Strength in Numbers

Wafiur Rahman
Thursday, June 7th, 2018
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Can Muhith translate big numbers to Bangladesh’s benefit this budget?

 

Budget presentation is a matter of festivity for the finance minister, especially considering that it is going to be the 10th consecutive budget under the current government, his personal 12th. It is a cold moment for the opposition to find out loopholes. Businesspeople search for implications for them and economists and development thinkers take notes for analysis.

 

Budget discussions usually begin in March every year but this time it began in January which the government thinks a positive thing as it helped the government incorporate many things.

 

“It’s not an election-oriented budget. I’ve been placing budget every year. I’ve so far placed nine budgets. It’ll be the 10th. I’m looking into it in that perspective (of continuous process),” Muhith said in a pre-budget discussion. He said he does not think there will be massive changes that necessitate an election-oriented budget.

 

Estimating this year’s budget size to be “more or less Tk 468,000 crore”, the minister expressed hope over higher revenue earnings, he said this is a “very helpful indicator” that the number of taxpayers reached around 33 lakh and most of the new taxpayers are mostly young.”I feel very good after 10 years,” Muhith said adding that when he started people were unwilling to pay taxes due to harassment. “I don’t think it exists anymore in the country.” He indicated that there will be an allocation for Rohingya in the next budget.

 

Estimates and forecasts

 

The revenue collection target for the coming fiscal year is likely to be fixed at Tk 340,775 crore, up 18 percent from that of the current fiscal year. The revenue collection target for fiscal 2017-18 is Tk 287,990 crore.

 

Finance Ministry officials said the revenue target will be fixed in such a way so that the budget deficit remains within 5 percent. The allocation for annual development programme (ADP) for the coming fiscal year is likely to be Tk 178,296 crore, up from the outgoing fiscal year.

 

Earlier, Planning Minister AHM Mustafa Kamal forecast that Bangladesh will achieve 8 percent growth by the next fiscal year. The government is likely to set the GDP target for the upcoming fiscal year at 7.8 percent, said an official.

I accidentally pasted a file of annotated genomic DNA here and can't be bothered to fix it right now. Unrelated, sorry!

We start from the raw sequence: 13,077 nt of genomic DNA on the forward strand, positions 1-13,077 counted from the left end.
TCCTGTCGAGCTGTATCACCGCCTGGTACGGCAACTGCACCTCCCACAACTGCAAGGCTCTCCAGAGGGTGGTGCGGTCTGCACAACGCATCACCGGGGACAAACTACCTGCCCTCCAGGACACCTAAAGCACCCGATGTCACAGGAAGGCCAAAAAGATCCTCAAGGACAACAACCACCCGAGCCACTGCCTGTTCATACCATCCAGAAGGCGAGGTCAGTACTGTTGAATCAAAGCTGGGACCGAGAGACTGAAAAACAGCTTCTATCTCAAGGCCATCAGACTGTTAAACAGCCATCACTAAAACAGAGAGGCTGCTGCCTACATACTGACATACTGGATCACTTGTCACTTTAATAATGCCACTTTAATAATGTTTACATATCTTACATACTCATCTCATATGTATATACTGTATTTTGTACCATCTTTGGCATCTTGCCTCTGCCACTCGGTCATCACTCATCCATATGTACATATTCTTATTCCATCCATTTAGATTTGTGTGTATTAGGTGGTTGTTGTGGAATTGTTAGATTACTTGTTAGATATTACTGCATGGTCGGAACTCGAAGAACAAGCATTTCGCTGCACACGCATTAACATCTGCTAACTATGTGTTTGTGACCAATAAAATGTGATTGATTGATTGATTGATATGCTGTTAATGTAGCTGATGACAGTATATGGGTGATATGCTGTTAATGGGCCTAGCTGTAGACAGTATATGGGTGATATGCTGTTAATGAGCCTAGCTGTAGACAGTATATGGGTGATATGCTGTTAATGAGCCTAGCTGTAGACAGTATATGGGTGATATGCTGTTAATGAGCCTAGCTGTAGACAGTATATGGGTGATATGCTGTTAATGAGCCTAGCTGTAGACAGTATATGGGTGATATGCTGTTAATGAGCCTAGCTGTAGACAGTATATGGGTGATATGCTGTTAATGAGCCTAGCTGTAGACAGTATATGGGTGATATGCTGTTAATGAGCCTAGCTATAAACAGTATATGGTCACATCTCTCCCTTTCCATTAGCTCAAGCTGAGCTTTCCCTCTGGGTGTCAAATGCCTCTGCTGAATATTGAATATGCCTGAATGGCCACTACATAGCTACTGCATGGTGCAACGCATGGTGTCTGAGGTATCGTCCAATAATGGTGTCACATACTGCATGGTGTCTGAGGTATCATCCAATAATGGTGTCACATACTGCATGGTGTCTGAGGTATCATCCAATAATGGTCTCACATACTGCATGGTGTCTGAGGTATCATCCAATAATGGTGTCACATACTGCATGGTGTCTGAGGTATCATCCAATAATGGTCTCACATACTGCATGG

Roasting the golden goose

 

Apparently in a dilemma of choices – increasing tax revenue and encouraging investments through fiscal incentives – the government of Bangladesh is sacrificing one for another, preferring immediate earning over long-term gains. It is corporate tax rates that have not yet been revised downward to attract investments for creating jobs and widening income tax net in future.

 

In any country in today’s world, corporate tax rates leave a major effect on aggregate investments, both local and foreign. Higher rates discourage investors as it eats up profit, hampers the companies’ capacity to reinvest and expand and provides disincentives to fresh entrepreneurs.

Muhith has finally hinted at cutting corporate tax rates, admitting that the rates are much higher in Bangladesh than they are in other countries. “I am going to reduce, or perhaps rationalise, the corporate tax rates, it is one of the highest in the world.”

 

Muhith said his intention was to eliminate ‘so many layers’. “It will be ideal if we can make two ranges.” He referred to the range between 45 percent and 27 percent, and said changes were essential. But, he doubted whether he would be able to do it. “I’m not sure. When I discussed it in the mini-cabinet, it received objections.”

 

In an interview previously with a business magazine back in 2013, he had described corporate tax as a “golden goose”, as narrated in a fairytale that lays egg every day if it is kept alive and nurtured. The higher rates of corporate tax are considered as one of major hindrances to business activities and foreign direct investment (FDI) in Bangladesh.

 

‘Corporate tax rate is higher in Bangladesh largely because the tax authorities are yet to bring all taxable companies under the tax net,’ Aminur Rahman, a former income tax policy member of the NBR, told this author. “But now that frequent tax fairs are attracting more and more new taxpayers, the rate should come down.”

 

Telecom blues

 

Mobile phone operators sought duty benefits for the import of 4G-enabled handsets, which would help in reducing cost of such devices and widening access to fast internet. To cut costs, they also demanded withdrawal of value added tax and supplementary duty and surcharge on internet usage, which now stand at 21.75 percent. The Association of Mobile Telecom Operators of Bangladesh (Amtob) came up with the pleas at the National Board of Revenue (NBR) while presenting proposals for the upcoming budget for 2018-19.

 

At present, mobile handset importers pay a total of 31.75 percent of the price as duty. The demand of Amtob, representing Grameenphone, Robi, Banglalink, Citycell, Teletalk and associate members Ericsson, Huawei and Nokia, comes nearly two months past the launch of 4G services by the top three operators.

 

“We urge for giving import benefit for two-three years,” said Shahed Alam, head of regulatory affairs of Robi Axiata Ltd, the second largest mobile phone operator after Grameenphone.

 

Amtob Secretary General TIM Nurul Kabir said the majority of the devices being used in the country were basic phones. “Now if we want to reach the bottom of the pyramid, we have to address their affordability,” he said. Amtob also demanded rationalisation of corporate tax for mobile phone operators. It is now 40 percent for operators listed at the stock exchange and 45 percent for non-listed ones.”

 

For bears and bulls